As we drove back down to Newton Stewart, we often had to drive through stretches of water on the road. The neighbouring fields were sodden, and the River Cree, like all the rivers and streams we saw today, was more than full. We saw a deer as we drove through the woodland countryside and Adrian saw a red squirrel.
We drove back through the pleasant town of Newton Stewart to Wigtown, which looked rather elegant with its wide streets and French looking town hall. We drove first on a muddy track across low lying, flooded fields to the ‘harbour’ car park, by the River Bladnoch with its thick mud banks. We watched a little wagtail, but didn’t linger long, as we had the low lying road back to Wigtown to negotiate again.
Our wet overnighter near Knowe
Continuing down this peninsula, which ends at Burrow Head, we came to the delightful little harbour town of Garlieston. It was here that the trials were carried out for the mulberry harbour during the second world war. We watched oystercatchers on the shore.
The harbour at Wigtown on the muddy River Bladnoch
Near the end of the peninsula, we came to the equally pretty harbour town of Isle of Whithorn, with its attractive stone cottages. We then took the road to Burrow Head, but there were no views here, just a caravan park.
Garlieston, where they built some of the Mulberry Harbour
Now we crossed to the western side of this peninsula, coming first to Monrieth. We parked high above the beach, and had our lunch. The gorse here, as elsewhere, seemed really bright on this dull day.
Next we came to the pretty fishing village of Port William, with its painted stone cottages. It appeared a proud and well kept village, we were just sorry to be seeing it in the ‘mizzle’.
The road was now running close to the shore of Luce Bay. It was very narrow, with extremely wet and muddy edges. Stair Haven would have looked lovely on a good day. We saw more oyster catchers and wagtails.
We drove on past Glenluce to the hammerhead Stranraer peninsula. The first town on the coast was Sandhead, a fairly recent development, but pleasant, with a long green beside the beach, acting as a parking/picnic area. The day was still really drear, but actually brightened before we left. The beach was well used, mostly by dog walkers, but there was one woman with two girls, the younger of whom walked nonchalantly along just like Louisa, splodging through the puddles! We walked on the beach ourselves, and saw & heard a curlew.
The next little place, Ardwell, had whitewashed cottages, and a similar picnic/parking area by the beach. As we continued south, we saw another oyster catcher and curlew on the beach. We drove on through Drunmore, which was in a nice position, with a harbour. From here we continued right down to Mull of Galloway, going through an area of mist before we drove for miles on a single track road across farmland to the lighthouse at the southern end of the peninsula – apparently the most southerly point in Scotland.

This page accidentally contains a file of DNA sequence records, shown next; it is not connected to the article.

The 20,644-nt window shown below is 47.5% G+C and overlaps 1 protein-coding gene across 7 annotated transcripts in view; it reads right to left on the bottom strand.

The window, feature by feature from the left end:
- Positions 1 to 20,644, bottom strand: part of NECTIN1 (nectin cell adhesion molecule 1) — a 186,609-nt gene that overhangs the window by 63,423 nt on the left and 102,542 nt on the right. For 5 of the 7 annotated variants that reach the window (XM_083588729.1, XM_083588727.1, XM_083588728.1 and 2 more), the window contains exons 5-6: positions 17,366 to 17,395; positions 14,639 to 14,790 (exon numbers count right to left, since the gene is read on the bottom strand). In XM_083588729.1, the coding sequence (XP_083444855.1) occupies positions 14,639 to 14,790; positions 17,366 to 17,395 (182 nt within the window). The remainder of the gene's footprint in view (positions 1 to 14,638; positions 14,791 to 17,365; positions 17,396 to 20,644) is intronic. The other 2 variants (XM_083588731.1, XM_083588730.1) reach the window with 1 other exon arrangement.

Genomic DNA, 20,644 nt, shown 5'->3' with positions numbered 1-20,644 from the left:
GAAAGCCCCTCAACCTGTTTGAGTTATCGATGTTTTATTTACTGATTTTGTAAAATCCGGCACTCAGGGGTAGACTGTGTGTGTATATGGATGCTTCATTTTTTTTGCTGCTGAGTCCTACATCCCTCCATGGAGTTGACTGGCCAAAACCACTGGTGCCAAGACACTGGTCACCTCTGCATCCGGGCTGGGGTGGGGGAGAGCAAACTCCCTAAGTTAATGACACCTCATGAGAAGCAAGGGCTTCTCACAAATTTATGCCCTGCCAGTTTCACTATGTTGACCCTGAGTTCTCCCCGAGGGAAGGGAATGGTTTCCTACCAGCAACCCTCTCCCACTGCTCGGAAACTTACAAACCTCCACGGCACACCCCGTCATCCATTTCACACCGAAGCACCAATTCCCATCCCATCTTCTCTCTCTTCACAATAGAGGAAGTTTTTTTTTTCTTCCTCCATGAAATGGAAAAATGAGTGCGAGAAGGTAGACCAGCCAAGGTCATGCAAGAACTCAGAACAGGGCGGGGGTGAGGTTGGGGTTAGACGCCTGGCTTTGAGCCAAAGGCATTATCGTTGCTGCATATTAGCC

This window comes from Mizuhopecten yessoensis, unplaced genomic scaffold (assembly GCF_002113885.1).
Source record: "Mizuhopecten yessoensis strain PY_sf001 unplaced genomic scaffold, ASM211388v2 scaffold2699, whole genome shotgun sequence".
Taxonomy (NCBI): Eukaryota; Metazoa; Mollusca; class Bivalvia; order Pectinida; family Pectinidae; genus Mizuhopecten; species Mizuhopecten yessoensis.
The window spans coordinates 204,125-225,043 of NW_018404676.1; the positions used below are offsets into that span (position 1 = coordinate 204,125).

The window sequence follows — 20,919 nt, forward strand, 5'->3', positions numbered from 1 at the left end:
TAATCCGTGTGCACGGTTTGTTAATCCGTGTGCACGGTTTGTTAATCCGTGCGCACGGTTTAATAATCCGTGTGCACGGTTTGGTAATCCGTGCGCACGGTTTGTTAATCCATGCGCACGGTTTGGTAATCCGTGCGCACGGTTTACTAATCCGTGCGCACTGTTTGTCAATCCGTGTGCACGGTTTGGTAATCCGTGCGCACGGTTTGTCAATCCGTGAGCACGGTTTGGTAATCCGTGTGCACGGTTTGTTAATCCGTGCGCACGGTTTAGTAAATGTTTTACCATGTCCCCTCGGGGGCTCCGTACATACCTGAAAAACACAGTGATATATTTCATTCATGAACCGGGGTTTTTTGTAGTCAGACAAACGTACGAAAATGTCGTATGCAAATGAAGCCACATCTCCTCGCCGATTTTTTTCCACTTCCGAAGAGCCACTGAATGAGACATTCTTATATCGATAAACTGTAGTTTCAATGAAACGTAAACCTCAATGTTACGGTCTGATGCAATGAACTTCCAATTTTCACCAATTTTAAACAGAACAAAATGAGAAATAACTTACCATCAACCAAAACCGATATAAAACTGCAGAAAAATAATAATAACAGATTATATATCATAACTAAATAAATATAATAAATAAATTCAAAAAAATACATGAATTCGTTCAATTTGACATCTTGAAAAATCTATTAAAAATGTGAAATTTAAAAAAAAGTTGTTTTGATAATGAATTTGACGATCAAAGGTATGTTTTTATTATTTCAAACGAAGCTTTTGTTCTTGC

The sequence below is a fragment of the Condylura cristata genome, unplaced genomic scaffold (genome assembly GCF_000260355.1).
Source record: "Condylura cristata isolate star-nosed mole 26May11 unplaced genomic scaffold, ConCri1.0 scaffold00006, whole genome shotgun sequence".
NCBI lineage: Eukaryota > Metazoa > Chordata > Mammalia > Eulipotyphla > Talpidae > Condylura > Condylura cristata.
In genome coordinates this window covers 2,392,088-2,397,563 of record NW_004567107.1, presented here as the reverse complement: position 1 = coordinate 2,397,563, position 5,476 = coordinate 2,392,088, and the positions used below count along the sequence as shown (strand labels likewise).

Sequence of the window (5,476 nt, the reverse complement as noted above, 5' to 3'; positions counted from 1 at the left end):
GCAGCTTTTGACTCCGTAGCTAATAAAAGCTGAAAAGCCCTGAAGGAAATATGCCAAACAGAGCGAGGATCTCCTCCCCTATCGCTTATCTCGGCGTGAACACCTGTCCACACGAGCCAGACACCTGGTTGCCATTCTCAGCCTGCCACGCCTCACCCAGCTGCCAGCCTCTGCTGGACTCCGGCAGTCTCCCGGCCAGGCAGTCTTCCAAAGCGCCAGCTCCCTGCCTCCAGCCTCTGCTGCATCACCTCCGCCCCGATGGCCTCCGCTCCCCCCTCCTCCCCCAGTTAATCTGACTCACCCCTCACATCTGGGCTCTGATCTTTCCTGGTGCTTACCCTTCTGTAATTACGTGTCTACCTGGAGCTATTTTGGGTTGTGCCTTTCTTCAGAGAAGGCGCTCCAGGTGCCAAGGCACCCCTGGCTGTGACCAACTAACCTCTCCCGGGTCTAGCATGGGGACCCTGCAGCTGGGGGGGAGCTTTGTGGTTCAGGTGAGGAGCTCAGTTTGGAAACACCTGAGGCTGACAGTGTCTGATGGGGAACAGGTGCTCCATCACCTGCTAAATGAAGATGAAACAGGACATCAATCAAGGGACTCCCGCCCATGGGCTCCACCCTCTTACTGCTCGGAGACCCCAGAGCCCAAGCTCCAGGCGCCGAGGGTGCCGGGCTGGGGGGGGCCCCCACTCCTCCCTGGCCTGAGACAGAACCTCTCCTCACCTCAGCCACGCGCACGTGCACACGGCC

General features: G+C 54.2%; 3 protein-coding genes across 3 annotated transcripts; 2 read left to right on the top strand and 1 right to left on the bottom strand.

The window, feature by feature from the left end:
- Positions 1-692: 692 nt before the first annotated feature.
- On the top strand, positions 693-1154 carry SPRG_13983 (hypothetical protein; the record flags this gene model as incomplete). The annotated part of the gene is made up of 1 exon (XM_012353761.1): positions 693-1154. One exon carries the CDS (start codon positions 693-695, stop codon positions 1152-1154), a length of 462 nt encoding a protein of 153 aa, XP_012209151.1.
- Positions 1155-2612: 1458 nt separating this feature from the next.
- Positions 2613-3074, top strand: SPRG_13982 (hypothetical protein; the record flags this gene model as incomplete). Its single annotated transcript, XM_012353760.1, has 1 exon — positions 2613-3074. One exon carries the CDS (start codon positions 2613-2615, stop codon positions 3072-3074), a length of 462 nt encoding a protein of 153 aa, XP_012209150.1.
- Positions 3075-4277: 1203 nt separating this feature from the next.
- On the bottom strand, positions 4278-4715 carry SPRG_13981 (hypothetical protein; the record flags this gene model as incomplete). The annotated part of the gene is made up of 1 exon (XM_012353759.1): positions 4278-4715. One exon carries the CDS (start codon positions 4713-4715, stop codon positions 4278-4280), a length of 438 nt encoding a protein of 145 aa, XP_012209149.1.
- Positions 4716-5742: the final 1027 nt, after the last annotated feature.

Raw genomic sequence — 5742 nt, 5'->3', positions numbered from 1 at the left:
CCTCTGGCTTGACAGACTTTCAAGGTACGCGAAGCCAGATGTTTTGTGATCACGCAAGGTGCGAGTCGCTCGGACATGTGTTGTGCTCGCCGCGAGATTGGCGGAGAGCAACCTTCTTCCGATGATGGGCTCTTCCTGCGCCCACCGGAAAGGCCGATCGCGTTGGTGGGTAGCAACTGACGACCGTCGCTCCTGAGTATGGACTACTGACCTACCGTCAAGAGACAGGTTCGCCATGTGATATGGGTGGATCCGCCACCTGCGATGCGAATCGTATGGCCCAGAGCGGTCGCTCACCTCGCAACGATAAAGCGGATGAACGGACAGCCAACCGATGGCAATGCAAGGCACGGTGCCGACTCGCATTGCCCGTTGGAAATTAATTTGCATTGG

It was really beautiful here – calm and peaceful, with views all around, and good visibility at last. Further on, there was an RSPB reserve, but we had arrived at the wrong time of day, as we needed somewhere to spend the night. Although we could have stayed in the car park here, it would have been unsuitable if the wind had got up again. We had a quick look around, before beginning our return across the miles of farmland. We had the added anxiety of being extremely low on diesel, with nowhere close by to buy any.
A very difficult time followed! We drove right back, taking the road to Port Logan, on the western side of the peninsula, but passing absolutely nowhere at all to pull off for the night. Everywhere was so sodden, that we couldn’t risk going off the road. We returned to Ardwell, and then to Sandhead, both of which had no overnighting signs. We then took a long trail towards Portpatrick, but before reaching there, followed signs to Stranraer, as getting fuel was now a priority. It was dark when we reached the busy town, but Adrian located Morrisons, and we filled up with fuel. Phew! Now we only had one problem to solve!
After a false alarm of locating what Adrian had mistakenly thought a suitable spot, we headed around the bay to a ‘freebie’ spot he had note of, overlooking Loch Ryan. We arrived at 7.20, and were soon tucking into beans on toast! Outside we could hear curlews calling, and could look down to the lights of Stranraer.
The Isle of Whithorn
The Mull of Galloway
Thursday 13th October
It was a greyish morning. The curlews were calling as we left at 8.50 and drove back across the peninsula to Portpatrick, so that we could drive around the northern part of the Rhinns of Galloway, as this peninsula is called.
Portpatrick was really pretty, with nicely painted houses fringing the harbour. We walked down on to the coarse sand of the harbour beach and dipped our wellied feet into the Irish Sea.
We now drove to the far north of the peninsula to Corsewall Lighthouse – now a hotel. To get there we had driven through rural country, with fields of cows alternating with lovely woodland. The last few miles were on a really narrow and winding road, ending with a narrow gateway, which Adrian just managed to drive through. We could see the pyramid shape of Ailsa Craig out to sea, and a ferry on its way to Ireland.
We made our way back, coming to Kirkcolm on the eastern side of the peninsula, on Loch Ryan. We looked across to Cairnryan, where we’d left from for Ireland in 1996. We drove the last bit down to Stranraer, and had now completed this section of our RAB.
The 'hotel' lighthouse at Corsewall
The next section will be Runcorn to Gretna Green